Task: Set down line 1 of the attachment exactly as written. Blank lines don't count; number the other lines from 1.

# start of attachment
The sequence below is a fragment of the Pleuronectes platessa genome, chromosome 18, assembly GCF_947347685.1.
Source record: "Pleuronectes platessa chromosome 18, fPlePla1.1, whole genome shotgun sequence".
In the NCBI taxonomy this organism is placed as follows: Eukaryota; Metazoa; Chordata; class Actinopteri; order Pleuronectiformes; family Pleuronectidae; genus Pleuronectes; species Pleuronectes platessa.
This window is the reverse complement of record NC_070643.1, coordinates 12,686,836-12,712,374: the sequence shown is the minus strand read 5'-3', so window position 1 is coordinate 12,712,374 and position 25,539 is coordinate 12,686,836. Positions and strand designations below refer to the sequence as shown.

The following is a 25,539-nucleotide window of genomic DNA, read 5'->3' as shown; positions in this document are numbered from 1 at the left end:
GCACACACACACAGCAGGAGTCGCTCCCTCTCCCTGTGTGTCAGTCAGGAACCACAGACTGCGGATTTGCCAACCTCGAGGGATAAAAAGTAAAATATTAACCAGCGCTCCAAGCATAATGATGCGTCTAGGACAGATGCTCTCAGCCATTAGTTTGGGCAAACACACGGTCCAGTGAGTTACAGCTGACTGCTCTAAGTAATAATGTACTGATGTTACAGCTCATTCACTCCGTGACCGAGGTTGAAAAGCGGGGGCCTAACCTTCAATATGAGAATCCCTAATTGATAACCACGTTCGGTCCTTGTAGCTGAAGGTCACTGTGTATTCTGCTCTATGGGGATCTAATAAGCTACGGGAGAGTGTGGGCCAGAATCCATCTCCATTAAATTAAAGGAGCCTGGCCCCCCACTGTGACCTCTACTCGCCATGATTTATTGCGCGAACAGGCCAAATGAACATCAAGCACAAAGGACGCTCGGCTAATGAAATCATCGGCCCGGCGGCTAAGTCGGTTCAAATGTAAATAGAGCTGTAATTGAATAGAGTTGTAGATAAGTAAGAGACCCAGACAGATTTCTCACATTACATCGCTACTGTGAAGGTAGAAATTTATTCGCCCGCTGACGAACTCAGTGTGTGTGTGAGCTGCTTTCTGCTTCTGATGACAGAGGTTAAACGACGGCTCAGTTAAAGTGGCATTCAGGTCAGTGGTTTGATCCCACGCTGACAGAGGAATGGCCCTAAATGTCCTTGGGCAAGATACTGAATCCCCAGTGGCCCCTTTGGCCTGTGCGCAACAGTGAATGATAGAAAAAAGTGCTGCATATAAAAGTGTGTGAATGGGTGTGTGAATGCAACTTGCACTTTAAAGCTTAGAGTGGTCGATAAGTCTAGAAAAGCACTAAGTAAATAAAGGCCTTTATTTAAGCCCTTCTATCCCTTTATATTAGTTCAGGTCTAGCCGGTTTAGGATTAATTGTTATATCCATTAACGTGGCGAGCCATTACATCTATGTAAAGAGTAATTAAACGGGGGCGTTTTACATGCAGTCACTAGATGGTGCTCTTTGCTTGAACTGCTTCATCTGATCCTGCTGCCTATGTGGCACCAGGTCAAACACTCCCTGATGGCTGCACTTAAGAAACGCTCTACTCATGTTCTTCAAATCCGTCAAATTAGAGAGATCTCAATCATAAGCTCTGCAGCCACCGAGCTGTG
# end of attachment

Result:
The sequence below is a fragment of the Pleuronectes platessa genome, chromosome 18, assembly GCF_947347685.1.